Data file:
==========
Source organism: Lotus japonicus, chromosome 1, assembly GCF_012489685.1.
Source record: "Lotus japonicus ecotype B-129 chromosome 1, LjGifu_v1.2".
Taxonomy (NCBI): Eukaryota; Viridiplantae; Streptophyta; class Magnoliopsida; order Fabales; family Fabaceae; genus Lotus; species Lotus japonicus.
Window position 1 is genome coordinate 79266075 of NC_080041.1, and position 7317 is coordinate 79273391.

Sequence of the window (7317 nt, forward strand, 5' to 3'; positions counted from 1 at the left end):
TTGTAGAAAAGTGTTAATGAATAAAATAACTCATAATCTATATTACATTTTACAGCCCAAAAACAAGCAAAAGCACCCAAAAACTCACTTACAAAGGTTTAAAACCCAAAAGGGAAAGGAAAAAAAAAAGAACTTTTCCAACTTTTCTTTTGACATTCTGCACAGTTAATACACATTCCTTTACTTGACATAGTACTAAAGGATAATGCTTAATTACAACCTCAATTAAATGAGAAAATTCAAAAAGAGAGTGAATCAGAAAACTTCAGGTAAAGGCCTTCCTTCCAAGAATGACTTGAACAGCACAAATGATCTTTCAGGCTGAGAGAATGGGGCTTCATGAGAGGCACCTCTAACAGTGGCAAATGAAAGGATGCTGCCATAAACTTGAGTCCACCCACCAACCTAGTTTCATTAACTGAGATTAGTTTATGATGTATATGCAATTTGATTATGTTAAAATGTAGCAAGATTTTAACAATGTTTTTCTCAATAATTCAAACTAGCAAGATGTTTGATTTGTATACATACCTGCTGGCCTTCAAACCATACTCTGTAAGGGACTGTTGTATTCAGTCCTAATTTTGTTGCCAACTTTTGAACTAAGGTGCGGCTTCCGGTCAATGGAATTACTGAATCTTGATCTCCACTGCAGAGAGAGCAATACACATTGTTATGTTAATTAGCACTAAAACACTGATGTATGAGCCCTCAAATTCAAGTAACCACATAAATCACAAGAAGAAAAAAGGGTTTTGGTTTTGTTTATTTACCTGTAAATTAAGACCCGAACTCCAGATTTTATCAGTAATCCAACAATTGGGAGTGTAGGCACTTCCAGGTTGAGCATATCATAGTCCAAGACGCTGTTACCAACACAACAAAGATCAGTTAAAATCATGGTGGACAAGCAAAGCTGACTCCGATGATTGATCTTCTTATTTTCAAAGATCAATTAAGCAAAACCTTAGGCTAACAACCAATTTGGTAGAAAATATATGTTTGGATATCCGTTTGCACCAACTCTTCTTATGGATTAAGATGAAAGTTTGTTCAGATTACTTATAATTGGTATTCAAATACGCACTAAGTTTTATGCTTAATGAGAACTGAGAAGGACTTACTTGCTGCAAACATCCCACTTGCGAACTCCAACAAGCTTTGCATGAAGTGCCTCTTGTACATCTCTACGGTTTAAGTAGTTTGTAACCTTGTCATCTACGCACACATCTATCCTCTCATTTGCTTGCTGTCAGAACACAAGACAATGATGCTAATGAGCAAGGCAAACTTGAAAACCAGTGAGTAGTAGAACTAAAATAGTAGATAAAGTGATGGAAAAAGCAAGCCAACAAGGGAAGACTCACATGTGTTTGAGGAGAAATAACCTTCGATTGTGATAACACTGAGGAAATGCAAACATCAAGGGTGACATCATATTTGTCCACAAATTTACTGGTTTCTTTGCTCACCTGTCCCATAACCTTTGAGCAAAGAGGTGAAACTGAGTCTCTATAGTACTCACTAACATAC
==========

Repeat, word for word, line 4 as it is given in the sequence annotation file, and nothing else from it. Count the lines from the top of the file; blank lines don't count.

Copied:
Window position 1 is genome coordinate 79266075 of NC_080041.1, and position 7317 is coordinate 79273391.